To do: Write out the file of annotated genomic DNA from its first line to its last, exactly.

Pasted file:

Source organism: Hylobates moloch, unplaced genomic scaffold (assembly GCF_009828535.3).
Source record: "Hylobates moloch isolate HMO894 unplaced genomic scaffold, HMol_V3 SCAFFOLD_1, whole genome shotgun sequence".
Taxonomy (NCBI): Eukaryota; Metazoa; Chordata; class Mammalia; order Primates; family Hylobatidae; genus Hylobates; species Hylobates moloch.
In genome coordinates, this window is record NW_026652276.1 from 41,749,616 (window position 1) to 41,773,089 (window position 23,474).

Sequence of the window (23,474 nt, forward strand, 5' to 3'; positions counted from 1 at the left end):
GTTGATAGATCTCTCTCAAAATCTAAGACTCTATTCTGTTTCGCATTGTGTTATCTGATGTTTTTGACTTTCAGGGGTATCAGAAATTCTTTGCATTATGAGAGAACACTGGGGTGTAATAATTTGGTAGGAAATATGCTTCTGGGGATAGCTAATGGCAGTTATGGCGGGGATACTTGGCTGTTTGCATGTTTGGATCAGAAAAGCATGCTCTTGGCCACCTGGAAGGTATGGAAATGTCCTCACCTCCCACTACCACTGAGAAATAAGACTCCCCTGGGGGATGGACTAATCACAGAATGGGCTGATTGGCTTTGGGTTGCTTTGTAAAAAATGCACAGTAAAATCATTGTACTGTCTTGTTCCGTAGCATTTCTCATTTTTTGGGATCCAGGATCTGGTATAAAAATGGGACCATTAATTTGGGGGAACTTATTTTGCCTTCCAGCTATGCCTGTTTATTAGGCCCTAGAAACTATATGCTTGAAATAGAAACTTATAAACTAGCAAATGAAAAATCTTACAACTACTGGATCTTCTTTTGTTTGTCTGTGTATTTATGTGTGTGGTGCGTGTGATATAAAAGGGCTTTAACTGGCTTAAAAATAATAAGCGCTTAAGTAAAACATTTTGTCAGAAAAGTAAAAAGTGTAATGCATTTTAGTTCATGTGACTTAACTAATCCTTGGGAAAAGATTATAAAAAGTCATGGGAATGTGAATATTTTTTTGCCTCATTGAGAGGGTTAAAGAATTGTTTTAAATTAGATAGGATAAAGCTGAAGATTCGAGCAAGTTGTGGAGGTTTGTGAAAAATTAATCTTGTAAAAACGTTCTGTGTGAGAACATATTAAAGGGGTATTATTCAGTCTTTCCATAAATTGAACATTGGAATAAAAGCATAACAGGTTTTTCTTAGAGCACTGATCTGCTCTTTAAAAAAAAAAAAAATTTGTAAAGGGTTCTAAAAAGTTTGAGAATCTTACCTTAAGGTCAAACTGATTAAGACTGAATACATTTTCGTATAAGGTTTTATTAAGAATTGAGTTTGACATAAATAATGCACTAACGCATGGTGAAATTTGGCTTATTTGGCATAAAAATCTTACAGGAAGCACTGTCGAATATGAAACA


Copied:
Source organism: Hylobates moloch, unplaced genomic scaffold (assembly GCF_009828535.3).
Source record: "Hylobates moloch isolate HMO894 unplaced genomic scaffold, HMol_V3 SCAFFOLD_1, whole genome shotgun sequence".
Taxonomy (NCBI): Eukaryota; Metazoa; Chordata; class Mammalia; order Primates; family Hylobatidae; genus Hylobates; species Hylobates moloch.
In genome coordinates, this window is record NW_026652276.1 from 41,749,616 (window position 1) to 41,773,089 (window position 23,474).

Sequence of the window (23,474 nt, forward strand, 5' to 3'; positions counted from 1 at the left end):
GTTGATAGATCTCTCTCAAAATCTAAGACTCTATTCTGTTTCGCATTGTGTTATCTGATGTTTTTGACTTTCAGGGGTATCAGAAATTCTTTGCATTATGAGAGAACACTGGGGTGTAATAATTTGGTAGGAAATATGCTTCTGGGGATAGCTAATGGCAGTTATGGCGGGGATACTTGGCTGTTTGCATGTTTGGATCAGAAAAGCATGCTCTTGGCCACCTGGAAGGTATGGAAATGTCCTCACCTCCCACTACCACTGAGAAATAAGACTCCCCTGGGGGATGGACTAATCACAGAATGGGCTGATTGGCTTTGGGTTGCTTTGTAAAAAATGCACAGTAAAATCATTGTACTGTCTTGTTCCGTAGCATTTCTCATTTTTTGGGATCCAGGATCTGGTATAAAAATGGGACCATTAATTTGGGGGAACTTATTTTGCCTTCCAGCTATGCCTGTTTATTAGGCCCTAGAAACTATATGCTTGAAATAGAAACTTATAAACTAGCAAATGAAAAATCTTACAACTACTGGATCTTCTTTTGTTTGTCTGTGTATTTATGTGTGTGGTGCGTGTGATATAAAAGGGCTTTAACTGGCTTAAAAATAATAAGCGCTTAAGTAAAACATTTTGTCAGAAAAGTAAAAAGTGTAATGCATTTTAGTTCATGTGACTTAACTAATCCTTGGGAAAAGATTATAAAAAGTCATGGGAATGTGAATATTTTTTTGCCTCATTGAGAGGGTTAAAGAATTGTTTTAAATTAGATAGGATAAAGCTGAAGATTCGAGCAAGTTGTGGAGGTTTGTGAAAAATTAATCTTGTAAAAACGTTCTGTGTGAGAACATATTAAAGGGGTATTATTCAGTCTTTCCATAAATTGAACATTGGAATAAAAGCATAACAGGTTTTTCTTAGAGCACTGATCTGCTCTTTAAAAAAAAAAAAAATTTGTAAAGGGTTCTAAAAAGTTTGAGAATCTTACCTTAAGGTCAAACTGATTAAGACTGAATACATTTTCGTATAAGGTTTTATTAAGAATTGAGTTTGACATAAATAATGCACTAACGCATGGTGAAATTTGGCTTATTTGGCATAAAAATCTTACAGGAAGCACTGTCGAATATGAAACA